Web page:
Revealed: wHY’s $90 Million Expansion for San Francisco’s Asian Art Museum
Opening Summer 2019, the project features a 7,200-square-foot outdoor terrace for installations and sculptures.
Today, the Asian Art Museum unveiled plans for a 13,000-square-foot expansion designed by Kulapat Yantrasast of New York and Los Angeles–based wHY. The glass and terra-cotta addition will contain a new gallery and outdoor sculpture gallery/terrace; the project will also include a new education center and other technological upgrades throughout the museum. The expansion will grow the Museum’s current building, a 1917 Beaux Arts structure (originally San Francisco’s Main Library) adapted by Italian architect Gae Aulenti in 2003.
The Museum, which is owned by the City of San Francisco, is home to more than 18,000 artifacts. With this expansion, the institution is seeking to expand the size and scope of its exhibitions. “The goal of the transformation is to tell the vital story of Asian art, from prehistory to the present, as an evolving, globally relevant tradition,” says Jay Xu, director and CEO of the Museum in a press release. “Museum visitors will discover fresh connections between Asian art and the world around them, engaging with the topics and issues that inspire artists working today.”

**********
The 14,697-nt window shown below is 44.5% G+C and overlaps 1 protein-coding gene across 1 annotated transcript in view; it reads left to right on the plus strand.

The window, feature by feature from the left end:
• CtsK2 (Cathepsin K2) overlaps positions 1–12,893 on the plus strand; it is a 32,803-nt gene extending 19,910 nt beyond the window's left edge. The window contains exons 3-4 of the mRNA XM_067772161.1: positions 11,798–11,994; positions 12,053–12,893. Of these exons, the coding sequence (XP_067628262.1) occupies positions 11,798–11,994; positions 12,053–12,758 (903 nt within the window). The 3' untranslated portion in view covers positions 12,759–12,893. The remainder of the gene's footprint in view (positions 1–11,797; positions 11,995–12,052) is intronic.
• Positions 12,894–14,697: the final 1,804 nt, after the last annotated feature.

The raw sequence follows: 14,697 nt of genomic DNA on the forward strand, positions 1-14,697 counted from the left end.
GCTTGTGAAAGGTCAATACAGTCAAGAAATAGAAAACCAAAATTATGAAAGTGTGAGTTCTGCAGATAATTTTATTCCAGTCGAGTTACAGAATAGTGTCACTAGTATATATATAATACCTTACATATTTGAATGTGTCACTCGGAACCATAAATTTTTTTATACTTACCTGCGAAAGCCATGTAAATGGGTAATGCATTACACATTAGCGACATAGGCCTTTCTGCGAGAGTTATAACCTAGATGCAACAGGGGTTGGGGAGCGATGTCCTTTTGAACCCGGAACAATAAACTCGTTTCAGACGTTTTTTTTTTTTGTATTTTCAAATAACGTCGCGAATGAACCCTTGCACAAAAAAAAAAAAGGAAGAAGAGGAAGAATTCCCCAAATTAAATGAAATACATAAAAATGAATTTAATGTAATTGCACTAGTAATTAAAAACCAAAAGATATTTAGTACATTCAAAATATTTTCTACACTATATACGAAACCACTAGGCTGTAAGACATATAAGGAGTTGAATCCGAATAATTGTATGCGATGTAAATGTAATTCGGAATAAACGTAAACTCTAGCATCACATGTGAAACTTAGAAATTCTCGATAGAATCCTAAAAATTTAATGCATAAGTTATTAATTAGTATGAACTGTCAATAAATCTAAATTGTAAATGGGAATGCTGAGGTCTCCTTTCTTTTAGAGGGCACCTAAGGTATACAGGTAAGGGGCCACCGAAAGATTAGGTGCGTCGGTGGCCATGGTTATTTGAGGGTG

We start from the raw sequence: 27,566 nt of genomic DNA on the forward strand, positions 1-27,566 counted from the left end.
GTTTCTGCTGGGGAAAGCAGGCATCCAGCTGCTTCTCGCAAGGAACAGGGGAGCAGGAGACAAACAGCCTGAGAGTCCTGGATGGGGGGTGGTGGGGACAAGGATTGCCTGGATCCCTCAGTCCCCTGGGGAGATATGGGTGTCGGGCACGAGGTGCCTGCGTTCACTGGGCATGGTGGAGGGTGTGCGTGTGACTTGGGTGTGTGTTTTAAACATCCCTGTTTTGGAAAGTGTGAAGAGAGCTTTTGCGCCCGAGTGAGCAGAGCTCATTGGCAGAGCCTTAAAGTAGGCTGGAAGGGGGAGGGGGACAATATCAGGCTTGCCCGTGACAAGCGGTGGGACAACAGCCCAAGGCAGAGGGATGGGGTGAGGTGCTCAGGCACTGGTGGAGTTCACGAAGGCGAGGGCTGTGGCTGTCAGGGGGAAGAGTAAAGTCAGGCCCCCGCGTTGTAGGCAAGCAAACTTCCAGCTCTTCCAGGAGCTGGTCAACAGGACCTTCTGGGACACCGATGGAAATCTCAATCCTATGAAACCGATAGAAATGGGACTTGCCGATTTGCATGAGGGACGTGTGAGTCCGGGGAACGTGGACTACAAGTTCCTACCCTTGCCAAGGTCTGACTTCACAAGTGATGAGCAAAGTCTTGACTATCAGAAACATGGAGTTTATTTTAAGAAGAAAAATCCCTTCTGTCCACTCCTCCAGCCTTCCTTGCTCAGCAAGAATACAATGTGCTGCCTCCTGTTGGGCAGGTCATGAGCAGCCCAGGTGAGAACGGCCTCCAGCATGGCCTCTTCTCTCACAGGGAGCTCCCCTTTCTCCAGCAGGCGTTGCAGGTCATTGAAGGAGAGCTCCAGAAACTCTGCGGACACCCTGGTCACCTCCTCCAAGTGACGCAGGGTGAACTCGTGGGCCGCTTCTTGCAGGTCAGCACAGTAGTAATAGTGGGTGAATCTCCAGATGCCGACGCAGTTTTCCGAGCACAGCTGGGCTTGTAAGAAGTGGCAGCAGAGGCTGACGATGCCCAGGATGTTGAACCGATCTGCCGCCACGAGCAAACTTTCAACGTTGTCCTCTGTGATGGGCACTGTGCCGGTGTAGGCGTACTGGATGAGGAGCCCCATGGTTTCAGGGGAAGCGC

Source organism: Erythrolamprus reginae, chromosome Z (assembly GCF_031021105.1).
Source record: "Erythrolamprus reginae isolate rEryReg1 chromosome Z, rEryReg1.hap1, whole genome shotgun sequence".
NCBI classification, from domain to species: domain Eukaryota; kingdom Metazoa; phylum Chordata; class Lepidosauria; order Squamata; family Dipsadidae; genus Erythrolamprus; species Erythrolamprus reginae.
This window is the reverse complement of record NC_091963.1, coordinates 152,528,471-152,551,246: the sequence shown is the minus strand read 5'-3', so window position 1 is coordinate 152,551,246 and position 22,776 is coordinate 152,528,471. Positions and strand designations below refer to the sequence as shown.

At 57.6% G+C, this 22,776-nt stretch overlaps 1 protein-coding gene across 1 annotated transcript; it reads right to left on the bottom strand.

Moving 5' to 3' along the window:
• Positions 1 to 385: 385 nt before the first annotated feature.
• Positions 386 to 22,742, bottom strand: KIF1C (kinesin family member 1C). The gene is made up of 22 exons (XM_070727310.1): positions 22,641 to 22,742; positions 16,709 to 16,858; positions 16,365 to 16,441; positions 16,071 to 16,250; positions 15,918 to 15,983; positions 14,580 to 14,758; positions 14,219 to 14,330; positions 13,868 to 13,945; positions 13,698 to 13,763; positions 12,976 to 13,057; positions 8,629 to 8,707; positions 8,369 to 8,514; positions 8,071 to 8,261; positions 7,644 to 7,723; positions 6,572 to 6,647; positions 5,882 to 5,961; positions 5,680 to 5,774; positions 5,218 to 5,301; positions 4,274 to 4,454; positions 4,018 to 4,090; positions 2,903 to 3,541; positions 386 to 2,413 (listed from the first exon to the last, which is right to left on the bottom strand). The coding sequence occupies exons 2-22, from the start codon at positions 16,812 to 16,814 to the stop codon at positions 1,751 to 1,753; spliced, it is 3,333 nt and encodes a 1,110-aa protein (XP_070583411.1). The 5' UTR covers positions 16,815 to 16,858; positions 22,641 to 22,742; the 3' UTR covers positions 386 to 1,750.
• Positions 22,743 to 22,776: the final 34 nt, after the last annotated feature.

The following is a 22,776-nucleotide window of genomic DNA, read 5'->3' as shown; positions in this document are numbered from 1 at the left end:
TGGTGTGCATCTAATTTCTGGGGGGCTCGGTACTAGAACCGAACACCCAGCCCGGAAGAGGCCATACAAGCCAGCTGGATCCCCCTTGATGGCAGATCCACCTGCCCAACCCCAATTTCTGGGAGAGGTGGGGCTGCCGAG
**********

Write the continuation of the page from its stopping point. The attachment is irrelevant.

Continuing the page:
The project includes two principal components: The Pavilion and Art Terrace and The Koret Education Center. The Pavilion features 8,500-square-feet of continuous exhibition space that will be topped by the Terrace, a 7,200-square-foot outdoor space for installations and sculptures. The Koret Education Center is a new multifunctional classroom with a capacity for 75 that will be used for educational and public programming.
Technological improvements will be installed throughout the Museum’s galleries, with touchscreens offering multilingual support, wayfinding assistance, and information on museum events. “Immersive interpretive content—delivered via location-aware technology—will let visitors uncover more about artworks on view, allowing them to appreciate them in a variety of contexts,” says the Museum in a press release. “This dynamic digital footprint will extend beyond the walls of the museum, engaging audiences from around the world via a mobile-friendly website, lively social media platforms and multilingual apps.”
“This project has critical potential for culture in our time,” says wHY founder Kulapat Yantrasast, who was born and raised Bangkok, Thailand, but educated in Japan. “As an immigrant who came to America 12 years ago after living in many Asian cities, I absolutely believe in the power of culture to connect people.” Yantrasast, who founded wHY in 2004, previously worked at Tadao Ando Architect & Associates for eight years. wHY’s other major recent commissions include the Ross Pavilion & Garden project in Edinburgh, Scotland and the 2nd & Vignes development in Los Angeles.
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